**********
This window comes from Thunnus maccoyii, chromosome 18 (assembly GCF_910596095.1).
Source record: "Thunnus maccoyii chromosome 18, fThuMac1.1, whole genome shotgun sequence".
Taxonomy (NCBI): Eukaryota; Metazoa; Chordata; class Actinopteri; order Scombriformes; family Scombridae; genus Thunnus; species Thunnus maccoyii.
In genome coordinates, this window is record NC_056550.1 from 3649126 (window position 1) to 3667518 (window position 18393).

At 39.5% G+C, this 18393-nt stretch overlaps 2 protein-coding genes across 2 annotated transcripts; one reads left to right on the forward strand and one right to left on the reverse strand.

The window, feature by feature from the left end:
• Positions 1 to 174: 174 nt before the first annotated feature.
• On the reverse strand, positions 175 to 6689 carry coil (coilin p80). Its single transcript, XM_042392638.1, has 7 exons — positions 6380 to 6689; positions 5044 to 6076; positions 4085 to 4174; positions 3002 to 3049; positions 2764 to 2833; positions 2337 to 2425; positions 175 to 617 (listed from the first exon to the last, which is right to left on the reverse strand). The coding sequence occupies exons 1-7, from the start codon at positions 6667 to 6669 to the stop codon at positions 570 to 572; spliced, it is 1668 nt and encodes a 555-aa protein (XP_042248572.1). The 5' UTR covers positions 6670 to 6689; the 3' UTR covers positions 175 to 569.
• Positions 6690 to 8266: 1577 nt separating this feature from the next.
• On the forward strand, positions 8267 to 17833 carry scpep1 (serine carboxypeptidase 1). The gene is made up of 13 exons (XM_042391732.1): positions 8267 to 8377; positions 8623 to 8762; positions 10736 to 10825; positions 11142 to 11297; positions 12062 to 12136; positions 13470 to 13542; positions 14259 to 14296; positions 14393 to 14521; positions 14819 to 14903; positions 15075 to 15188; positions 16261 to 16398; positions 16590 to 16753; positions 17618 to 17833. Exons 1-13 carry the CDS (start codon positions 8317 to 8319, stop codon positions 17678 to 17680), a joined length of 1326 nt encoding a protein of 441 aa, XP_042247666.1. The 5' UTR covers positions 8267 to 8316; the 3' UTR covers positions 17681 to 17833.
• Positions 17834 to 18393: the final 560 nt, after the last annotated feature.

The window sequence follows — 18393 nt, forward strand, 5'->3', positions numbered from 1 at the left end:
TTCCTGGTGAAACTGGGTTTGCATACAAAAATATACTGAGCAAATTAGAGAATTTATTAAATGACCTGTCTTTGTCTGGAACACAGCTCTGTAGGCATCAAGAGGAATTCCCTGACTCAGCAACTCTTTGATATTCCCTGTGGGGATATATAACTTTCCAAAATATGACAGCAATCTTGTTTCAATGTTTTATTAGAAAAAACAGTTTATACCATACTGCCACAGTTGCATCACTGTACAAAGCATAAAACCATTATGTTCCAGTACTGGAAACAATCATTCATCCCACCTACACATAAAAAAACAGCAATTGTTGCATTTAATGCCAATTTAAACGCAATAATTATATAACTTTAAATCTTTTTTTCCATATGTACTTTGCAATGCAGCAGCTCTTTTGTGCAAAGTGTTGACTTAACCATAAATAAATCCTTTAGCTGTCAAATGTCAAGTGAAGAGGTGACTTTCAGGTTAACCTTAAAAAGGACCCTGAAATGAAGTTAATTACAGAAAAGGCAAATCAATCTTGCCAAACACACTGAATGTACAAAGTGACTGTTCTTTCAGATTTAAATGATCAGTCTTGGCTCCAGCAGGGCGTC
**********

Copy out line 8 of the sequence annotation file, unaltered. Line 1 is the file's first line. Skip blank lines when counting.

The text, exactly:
• On the reverse strand, positions 175 to 6689 carry coil (coilin p80). Its single transcript, XM_042392638.1, has 7 exons — positions 6380 to 6689; positions 5044 to 6076; positions 4085 to 4174; positions 3002 to 3049; positions 2764 to 2833; positions 2337 to 2425; positions 175 to 617 (listed from the first exon to the last, which is right to left on the reverse strand). The coding sequence occupies exons 1-7, from the start codon at positions 6667 to 6669 to the stop codon at positions 570 to 572; spliced, it is 1668 nt and encodes a 555-aa protein (XP_042248572.1). The 5' UTR covers positions 6670 to 6689; the 3' UTR covers positions 175 to 569.